Poor man’s USB Rubber Ducky

usb rubber duckyI believe most readers are familiar with Hak5’s USB Rubbery Ducky. Well, simply it is a $45 key stroke injection tool, masked as a generic usb flash drive, widely used to hack unlocked computers. Computers recognize it as a regular keyboard and accept pre-programmed keystroke payloads at speeds beyond 1000 words per minute. In this post, I will show you how you can make a poor man’s replica of the usb rubber ducky for just 1.5$.


Hardware: Digispark Attiny85 Development Board (Rev 2)
Software: Arduino IDE (1.6.9 +)


First of all you should learn how to setup and install Digispark in your Arduino IDE and upload a sketch in Digispark (https://digistump.com/wiki/digispark/tutorials/connecting). Below is the tested code for Digispark. Execution of the uploaded code opens the default web browser of the connected machine up and directs the user to a pre-defined website.

* Poor man's USB Rubber Ducky
* Hardware: Digispark Attiny85
* Arduino IDE 1.6.9 / Windows 7x64
* T.K.Hareendran/2018
* Codrey Electronics https://www.codrey.com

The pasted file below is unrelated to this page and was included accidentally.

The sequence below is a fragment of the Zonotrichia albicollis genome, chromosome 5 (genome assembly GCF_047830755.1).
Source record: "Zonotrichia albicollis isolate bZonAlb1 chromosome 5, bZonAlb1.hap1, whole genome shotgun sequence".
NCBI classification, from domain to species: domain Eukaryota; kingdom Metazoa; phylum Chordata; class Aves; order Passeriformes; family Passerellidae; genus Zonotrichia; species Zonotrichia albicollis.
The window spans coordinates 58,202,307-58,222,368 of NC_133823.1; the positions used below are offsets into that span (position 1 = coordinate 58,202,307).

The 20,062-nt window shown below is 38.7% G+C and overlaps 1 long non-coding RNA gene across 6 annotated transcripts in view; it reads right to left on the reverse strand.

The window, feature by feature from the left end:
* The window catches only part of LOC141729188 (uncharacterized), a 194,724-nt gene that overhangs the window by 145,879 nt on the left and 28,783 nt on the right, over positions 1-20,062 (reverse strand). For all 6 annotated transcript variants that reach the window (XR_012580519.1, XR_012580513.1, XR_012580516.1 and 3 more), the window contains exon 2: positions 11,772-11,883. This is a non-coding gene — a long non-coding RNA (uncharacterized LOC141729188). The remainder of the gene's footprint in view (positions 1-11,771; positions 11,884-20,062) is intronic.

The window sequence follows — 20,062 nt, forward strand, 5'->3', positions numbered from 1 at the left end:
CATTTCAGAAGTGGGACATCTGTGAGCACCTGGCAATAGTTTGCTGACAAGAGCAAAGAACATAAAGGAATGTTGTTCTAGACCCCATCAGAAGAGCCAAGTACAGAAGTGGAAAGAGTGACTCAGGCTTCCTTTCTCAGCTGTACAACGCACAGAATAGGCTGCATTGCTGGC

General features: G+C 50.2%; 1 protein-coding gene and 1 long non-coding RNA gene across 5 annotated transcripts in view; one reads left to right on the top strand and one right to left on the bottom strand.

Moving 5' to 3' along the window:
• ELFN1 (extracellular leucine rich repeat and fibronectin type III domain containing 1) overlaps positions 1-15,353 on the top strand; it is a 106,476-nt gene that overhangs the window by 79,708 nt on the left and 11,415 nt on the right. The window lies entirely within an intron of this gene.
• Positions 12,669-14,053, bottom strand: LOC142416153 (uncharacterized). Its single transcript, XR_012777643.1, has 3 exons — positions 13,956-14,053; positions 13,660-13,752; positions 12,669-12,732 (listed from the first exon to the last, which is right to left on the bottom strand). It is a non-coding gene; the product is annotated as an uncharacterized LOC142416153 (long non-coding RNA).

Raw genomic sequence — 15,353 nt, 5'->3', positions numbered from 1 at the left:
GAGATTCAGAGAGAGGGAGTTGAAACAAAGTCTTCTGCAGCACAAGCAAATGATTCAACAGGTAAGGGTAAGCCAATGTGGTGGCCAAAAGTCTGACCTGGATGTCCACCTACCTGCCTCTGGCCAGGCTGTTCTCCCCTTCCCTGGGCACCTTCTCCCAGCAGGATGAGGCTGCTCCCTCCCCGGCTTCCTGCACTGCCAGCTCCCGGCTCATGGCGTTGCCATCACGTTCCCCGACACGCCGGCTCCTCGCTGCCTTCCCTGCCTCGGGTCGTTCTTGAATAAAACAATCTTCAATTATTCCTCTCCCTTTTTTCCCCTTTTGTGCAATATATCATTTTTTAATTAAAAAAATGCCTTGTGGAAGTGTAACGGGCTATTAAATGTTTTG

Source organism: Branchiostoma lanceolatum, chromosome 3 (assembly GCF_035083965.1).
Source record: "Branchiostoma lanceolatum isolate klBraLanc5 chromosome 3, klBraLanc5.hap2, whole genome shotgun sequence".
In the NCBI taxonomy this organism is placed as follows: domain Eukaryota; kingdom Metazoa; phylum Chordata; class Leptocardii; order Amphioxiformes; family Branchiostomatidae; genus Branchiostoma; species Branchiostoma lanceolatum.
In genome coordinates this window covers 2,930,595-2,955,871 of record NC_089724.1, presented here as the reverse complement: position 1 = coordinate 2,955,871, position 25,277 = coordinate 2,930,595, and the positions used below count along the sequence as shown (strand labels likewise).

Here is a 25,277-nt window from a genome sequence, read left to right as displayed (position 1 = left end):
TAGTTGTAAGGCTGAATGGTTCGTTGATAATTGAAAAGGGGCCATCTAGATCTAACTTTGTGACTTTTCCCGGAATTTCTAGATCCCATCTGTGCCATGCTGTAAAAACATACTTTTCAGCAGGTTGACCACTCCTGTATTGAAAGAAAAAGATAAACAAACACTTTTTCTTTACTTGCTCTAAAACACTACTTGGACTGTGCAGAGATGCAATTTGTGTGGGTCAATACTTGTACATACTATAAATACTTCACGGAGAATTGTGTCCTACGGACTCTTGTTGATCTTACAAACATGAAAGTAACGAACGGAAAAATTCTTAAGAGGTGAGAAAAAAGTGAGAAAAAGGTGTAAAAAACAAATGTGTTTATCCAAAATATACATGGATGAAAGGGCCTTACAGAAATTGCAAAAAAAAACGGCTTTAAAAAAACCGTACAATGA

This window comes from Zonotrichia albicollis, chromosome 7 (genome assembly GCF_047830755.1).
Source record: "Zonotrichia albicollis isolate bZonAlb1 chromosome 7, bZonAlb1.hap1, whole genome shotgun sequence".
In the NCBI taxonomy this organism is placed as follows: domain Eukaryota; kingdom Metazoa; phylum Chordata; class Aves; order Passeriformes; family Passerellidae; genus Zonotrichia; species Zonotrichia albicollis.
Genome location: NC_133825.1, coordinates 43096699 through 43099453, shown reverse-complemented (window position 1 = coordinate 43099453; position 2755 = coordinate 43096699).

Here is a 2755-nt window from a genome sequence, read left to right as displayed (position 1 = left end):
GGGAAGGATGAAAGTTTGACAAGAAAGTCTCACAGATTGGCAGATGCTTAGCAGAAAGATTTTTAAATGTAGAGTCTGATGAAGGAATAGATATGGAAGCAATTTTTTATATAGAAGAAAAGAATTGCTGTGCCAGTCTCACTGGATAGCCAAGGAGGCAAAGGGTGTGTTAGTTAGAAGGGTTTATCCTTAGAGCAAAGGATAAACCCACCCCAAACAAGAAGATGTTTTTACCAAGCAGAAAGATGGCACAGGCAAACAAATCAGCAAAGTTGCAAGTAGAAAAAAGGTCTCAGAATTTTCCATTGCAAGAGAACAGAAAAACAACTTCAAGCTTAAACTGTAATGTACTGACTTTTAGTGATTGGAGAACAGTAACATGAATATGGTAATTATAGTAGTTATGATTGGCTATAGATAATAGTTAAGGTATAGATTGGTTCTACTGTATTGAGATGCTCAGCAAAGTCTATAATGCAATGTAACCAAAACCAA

#include "DigiKeyboard.h"
#define KEYSTROKE_DELAY 1000
#define KEY_ESC 0x29
#define KEY_R 21
boolean doLoop = 1;
void setup() {
void loop() {
if (doLoop == 1) {
DigiKeyboard.sendKeyStroke(KEY_ESC, MOD_GUI_LEFT);
DigiKeyboard.sendKeyStroke(KEY_R, MOD_GUI_LEFT);
doLoop = 0;

After the successful upload, all you have to do is connect the “ducky” Digispark to your victims unlocked computer. From here, Digispark works as an HID (Human Interface Device) keyboard that sends pre-programmed keystrokes within 6 seconds after its insertion into the usb port. Look, a tiny enclosure obviously gives your rubber ducky a polished look. You can use a readymade prototype enclosure or a 3D-printed one, as that also provides suitable protection for the inside electronics against accidental electric contacts with the mess of cables around computers.

Real Magic

Now it’s time to think about the functions you want your HID keyboard to have. In addition to turning Digispark into a simple keyboard which secretly types your payloads, there are many more trickeries that can be done. Just for instance, you can create a code which when executed in the victims machine initiates a reverse TCP connection. Fortunately, for USB Rubber Ducky, there is a good resource (https://github.com/hak5darren/USB-Rubber-Ducky/wiki/Payloads) which helps you show the real magic.

Often it is better to use something that is already available, rather than trying to re-invent the wheel. This link will direct you to another (somewhat higher-level) Digispark Rubber Ducky project: http://0xdeadcode.se/archives/581.
Well, with this prefatory article, let’s get the ball rolling for a cracking start. Happy Hacking!

Disclaimer: The proposed device provides keyboard inputs to a computer outside of user control. It is intended for experimentation and demonstration purposes only. Usage of the device is beyond our control and we are not responsible for any damages resulting!

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